by James P. Steyer
My rating: 3 of 5 stars
James Steyer, acclaimed founder of Common Sense Media, has written often in articles and websites on the affect that social networks are having on our children. In his latest book, Talking Back to Facebook (Scribner 2012), Steyer discusses worries on every parent’s mind about the social media engulfing our children.
With so much of education and play time revolving around digital devices like iPads, computers, Wii, apps, and more, parents have a right to be concerned and should question whether this tsunamic trend is healthy for a child’s developing cognitive and psychological functions. Steyer’s premise is that the obsession with Facebook and its ilk, as it seeps into younger and younger age groups, can be dangerous and must be controlled. To support his hypothesis, he covers important topics such as:
- Self image
- Addiction issues
- Your child’s brain on computer
- Loss of privacy
- Why your child is at risk
- The end of innocence
- Embracing the positives of digital media
- Kids as data to marketers
He also provides a much-needed guide for parents on digital media topics their children face at different ages and what parents can/should do about it, including:
- An age specific summary
- What parents want to know
- What parents need to know
Pleasantly, much of his advice is common sense. Moderation is good. Extremes are bad. Pay attention to your child’s life. Don’t be afraid to step in. He gives parents permission to trust their instincts and create rules/guidelines for the digital natives they are raising. His approach in dispensing advice is to act as a mentor–a trusted adult from whom we seek advice. Rather than a pros-and-con factual summary of available information, he chooses data that supports his hypothesis. I’m not denigrating this approach. It’s one of two common approaches by which we-all arrive at a conclusion:
- Deductive reasoning–look at all the facts and draw a conclusion
- Inductive reasoning–state a hypothesis and do the research to prove (or disprove) it. Of course, if Steyer had disproved his premise, he wouldn’t have written the book
For as long as man has problem-solved (which could be as long as a million years, but I’ll leave that factoid to the paleoanthropologists), we have used either deductive or inductive reasoning. I’m fine with his use of inductive. What made me scratch my head a few times was what he considered ‘supporting evidence’:
- I don’t know why Chelsea Clinton is qualified to write the forward on a book about parenting and social media. What is her expertise? I was left wondering if it was her celebrity.
- I have to believe there are more reliable sources on technology in education than MoveOn.org (page 85). ISTE comes to mind. How about the Department of Education?
- Too often (which in my case is more than twice), Steyer made broad statements and/or cognitive leaps that he presented as commonly-accepted facts, not bothering with proof. Yes, we as parents may believe them, but we’re reading the book to buttress our argument. For example:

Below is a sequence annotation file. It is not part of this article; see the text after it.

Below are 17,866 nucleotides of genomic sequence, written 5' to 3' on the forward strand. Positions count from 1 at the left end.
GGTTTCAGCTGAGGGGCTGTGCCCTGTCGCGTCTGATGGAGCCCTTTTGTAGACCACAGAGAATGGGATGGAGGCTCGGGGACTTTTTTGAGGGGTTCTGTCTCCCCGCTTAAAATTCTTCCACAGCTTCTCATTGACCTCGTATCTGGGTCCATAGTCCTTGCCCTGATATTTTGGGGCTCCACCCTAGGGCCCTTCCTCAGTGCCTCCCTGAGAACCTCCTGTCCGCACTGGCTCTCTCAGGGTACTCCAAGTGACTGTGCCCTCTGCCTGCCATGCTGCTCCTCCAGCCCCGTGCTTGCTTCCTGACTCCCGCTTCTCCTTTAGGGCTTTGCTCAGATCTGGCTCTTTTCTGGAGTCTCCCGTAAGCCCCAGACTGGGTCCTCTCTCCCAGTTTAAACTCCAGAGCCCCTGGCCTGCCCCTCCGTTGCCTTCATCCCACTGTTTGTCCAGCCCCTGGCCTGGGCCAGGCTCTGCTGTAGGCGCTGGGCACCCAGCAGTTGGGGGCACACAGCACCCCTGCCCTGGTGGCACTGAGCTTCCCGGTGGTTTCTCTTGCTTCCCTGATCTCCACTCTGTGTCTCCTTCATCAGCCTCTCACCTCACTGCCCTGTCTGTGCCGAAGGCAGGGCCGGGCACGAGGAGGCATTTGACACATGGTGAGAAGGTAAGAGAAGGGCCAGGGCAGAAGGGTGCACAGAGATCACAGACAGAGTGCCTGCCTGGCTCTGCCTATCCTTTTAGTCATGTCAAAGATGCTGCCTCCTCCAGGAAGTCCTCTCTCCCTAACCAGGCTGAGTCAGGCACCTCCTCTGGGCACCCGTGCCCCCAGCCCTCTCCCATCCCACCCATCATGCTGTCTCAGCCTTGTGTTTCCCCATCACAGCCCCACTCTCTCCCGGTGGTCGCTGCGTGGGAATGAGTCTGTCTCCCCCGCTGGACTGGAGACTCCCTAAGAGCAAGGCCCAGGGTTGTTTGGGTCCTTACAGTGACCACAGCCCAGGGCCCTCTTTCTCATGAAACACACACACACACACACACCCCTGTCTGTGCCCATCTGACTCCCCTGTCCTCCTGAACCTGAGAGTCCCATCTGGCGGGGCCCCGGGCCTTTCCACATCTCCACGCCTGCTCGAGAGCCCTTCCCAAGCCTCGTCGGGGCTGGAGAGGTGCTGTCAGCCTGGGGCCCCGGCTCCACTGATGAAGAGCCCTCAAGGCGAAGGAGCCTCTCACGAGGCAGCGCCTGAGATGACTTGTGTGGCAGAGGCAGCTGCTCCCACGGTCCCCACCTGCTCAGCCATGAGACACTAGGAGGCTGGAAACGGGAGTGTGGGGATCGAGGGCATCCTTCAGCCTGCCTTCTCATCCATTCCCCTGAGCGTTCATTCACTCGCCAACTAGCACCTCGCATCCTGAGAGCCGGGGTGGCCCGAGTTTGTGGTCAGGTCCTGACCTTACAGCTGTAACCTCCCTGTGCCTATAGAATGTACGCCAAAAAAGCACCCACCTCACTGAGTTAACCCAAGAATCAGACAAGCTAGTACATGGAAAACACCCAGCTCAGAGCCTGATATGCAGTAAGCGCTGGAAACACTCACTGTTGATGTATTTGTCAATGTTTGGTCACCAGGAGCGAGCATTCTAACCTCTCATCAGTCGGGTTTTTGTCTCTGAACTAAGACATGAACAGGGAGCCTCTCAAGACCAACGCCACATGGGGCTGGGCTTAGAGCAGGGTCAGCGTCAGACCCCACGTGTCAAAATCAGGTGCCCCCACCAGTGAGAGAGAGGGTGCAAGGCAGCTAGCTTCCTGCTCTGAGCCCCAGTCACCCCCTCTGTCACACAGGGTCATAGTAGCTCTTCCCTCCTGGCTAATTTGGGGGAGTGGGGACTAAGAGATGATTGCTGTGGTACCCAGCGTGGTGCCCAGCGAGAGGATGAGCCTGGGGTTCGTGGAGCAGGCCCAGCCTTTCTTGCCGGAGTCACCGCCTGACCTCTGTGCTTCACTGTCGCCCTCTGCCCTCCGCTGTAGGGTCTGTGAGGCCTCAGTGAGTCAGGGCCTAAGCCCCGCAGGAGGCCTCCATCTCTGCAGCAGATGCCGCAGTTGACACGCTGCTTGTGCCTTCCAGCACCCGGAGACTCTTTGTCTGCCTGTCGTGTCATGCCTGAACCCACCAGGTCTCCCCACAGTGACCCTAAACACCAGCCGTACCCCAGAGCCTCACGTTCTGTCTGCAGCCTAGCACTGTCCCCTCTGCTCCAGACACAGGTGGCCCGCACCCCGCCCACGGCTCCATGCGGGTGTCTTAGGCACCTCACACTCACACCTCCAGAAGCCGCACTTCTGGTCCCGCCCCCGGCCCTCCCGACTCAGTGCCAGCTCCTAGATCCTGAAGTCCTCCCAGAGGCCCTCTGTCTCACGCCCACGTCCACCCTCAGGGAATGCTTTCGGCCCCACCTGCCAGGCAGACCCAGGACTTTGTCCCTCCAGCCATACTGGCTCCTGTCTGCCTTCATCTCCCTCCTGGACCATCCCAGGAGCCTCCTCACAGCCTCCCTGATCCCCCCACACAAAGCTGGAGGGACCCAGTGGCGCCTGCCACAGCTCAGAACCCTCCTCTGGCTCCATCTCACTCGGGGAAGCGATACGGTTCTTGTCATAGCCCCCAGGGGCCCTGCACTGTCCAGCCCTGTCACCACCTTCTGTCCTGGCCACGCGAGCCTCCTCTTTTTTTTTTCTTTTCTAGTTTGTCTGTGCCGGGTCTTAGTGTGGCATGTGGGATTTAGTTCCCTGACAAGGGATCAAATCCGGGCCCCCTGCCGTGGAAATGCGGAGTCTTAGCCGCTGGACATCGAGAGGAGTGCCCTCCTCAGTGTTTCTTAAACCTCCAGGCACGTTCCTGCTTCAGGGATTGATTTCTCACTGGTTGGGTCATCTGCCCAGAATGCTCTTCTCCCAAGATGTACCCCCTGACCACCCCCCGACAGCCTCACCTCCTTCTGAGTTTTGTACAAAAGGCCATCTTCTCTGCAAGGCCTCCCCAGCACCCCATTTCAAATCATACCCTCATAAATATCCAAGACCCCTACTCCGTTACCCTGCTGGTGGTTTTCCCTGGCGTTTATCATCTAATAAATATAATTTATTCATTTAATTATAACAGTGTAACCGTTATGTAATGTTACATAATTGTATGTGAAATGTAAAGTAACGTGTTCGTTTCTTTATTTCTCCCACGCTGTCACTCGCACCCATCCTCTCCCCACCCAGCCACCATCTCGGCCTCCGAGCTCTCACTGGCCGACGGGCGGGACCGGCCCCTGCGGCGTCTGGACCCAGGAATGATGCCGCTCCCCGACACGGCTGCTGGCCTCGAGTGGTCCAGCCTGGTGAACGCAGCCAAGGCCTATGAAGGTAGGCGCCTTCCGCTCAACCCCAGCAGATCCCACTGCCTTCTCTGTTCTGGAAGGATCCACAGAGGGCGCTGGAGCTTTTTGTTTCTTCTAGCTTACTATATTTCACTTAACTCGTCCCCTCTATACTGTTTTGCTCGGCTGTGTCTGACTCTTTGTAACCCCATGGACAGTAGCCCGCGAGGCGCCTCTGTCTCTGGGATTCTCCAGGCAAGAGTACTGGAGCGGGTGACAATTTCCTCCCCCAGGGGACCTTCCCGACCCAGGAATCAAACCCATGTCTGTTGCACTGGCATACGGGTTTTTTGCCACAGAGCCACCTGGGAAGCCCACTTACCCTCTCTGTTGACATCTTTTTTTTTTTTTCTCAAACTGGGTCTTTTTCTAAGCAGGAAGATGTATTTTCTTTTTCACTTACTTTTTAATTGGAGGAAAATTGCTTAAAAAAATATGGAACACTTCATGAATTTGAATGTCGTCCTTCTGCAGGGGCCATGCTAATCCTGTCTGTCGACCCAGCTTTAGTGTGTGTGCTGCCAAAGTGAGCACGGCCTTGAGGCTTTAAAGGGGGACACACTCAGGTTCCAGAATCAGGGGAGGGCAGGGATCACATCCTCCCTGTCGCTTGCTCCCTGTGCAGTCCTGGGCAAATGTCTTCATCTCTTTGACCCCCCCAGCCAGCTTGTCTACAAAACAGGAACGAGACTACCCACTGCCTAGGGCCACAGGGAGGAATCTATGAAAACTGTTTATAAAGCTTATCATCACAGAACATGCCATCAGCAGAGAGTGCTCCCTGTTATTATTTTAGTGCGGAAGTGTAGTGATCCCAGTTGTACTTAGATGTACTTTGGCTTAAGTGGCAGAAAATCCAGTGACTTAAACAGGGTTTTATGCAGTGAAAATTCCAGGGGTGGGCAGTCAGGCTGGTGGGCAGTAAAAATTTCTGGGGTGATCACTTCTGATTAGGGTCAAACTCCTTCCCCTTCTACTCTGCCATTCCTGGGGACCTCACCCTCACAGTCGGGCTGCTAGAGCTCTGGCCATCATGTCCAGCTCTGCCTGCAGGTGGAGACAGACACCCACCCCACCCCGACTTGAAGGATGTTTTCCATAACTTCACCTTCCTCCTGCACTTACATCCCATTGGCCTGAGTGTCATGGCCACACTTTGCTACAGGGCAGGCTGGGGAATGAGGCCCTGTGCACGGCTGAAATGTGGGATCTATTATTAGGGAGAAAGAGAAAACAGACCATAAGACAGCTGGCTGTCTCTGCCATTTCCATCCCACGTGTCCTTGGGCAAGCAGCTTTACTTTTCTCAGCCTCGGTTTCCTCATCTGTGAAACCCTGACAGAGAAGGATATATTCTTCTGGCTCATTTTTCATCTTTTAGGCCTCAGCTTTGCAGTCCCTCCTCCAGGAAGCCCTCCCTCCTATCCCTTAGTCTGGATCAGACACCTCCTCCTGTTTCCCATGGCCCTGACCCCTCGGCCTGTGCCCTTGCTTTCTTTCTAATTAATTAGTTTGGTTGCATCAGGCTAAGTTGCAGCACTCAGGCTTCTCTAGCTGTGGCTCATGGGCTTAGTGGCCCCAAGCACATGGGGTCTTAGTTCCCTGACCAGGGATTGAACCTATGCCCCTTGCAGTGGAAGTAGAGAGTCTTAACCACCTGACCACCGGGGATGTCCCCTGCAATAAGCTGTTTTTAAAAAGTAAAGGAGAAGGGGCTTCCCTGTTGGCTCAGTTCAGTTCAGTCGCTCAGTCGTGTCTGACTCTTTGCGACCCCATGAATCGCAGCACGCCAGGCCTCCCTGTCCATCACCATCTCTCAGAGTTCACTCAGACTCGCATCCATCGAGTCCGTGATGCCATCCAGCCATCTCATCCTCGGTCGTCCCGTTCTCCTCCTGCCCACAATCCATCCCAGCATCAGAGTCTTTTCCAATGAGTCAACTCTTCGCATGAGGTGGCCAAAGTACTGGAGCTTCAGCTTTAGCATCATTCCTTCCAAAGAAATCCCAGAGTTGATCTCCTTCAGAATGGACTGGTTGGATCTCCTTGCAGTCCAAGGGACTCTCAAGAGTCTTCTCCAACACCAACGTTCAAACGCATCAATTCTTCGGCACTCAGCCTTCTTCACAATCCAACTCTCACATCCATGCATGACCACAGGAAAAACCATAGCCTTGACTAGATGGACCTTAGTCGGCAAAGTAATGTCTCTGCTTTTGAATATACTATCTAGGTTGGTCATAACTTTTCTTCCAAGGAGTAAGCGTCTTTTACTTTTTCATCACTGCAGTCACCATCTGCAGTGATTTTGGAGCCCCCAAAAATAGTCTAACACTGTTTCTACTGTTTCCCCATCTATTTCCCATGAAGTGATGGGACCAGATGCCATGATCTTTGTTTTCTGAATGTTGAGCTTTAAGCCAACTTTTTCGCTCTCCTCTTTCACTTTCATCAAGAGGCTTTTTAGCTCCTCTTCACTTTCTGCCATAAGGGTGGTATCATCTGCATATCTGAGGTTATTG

In Egypt…one of the most important leaders of the movement that overthrew President Hosni Mubarak after nearly three decades of dictatorial rule was a Google executive who posted key messages on the Internet that helped coalesce the protests. (pg. 85)
Really? I’ve never read that before. My mind is open, but where’s the proof? Here’s another:
…in 2004, Google announced it would digitize all the books in the world. That was a cool idea. But the company didn’t bother to ask the permission of the authors who wrote those books… Google folks apparently failed to consider or at least underestimated the intellectual property and personal ownership issues involved… (pg. 89)
Am I supposed to believe a behemoth like Google figured no one would notice their infringement on intellectual property laws around since 1978 (or longer)? Prove this and I’ll pull all my books from Google Play. He provides no proof.
In fairness to Steyer, there are many times he provided evidence from sources everyone would accept as legitimate. Maybe the above examples are simply bad editing–he could have cleaned them up, but Scribner didn’t think it necessary. Who knows? What I do know is their presence in an otherwise exemplary book casts doubt on his agenda in writing the book.
In the end, though the premise of the book is manifestly believable, empirical evidence is lacking at critical moments. For the reader to reach Steyer’s conclusions often requires a high level of trust in the author’s words and logic. That’s why I gave it three stars. That rating notwithstanding: Read it. Draw your own conclusions. You’ll benefit from thinking through these topics and hearing this man’s point of view.
Jacqui Murray has been teaching K-8 technology for 15 years. She is the editor of a K-6 technology curriculum, K-8 keyboard curriculum, creator of two technology training books for middle school and six ebooks on technology in education. She is the author of Building a Midshipman, the story of her daughter’s journey from high school to United States Naval Academy. She is webmaster for six blogs, an Amazon Vine Voice book reviewer, Editorial Review Board member for Journal for Computing Teachers, Cisco guest blogger, a columnist for Examiner.com and TeacherHUB, Technology in Education featured blogger, IMS tech expert, and a bi-weekly contributor to TeachHUB and Write Anything. Currently, she’s editing a thriller that should be out to publishers next summer. Contact Jacqui at her writing office or her tech lab, Ask a Tech Teacher.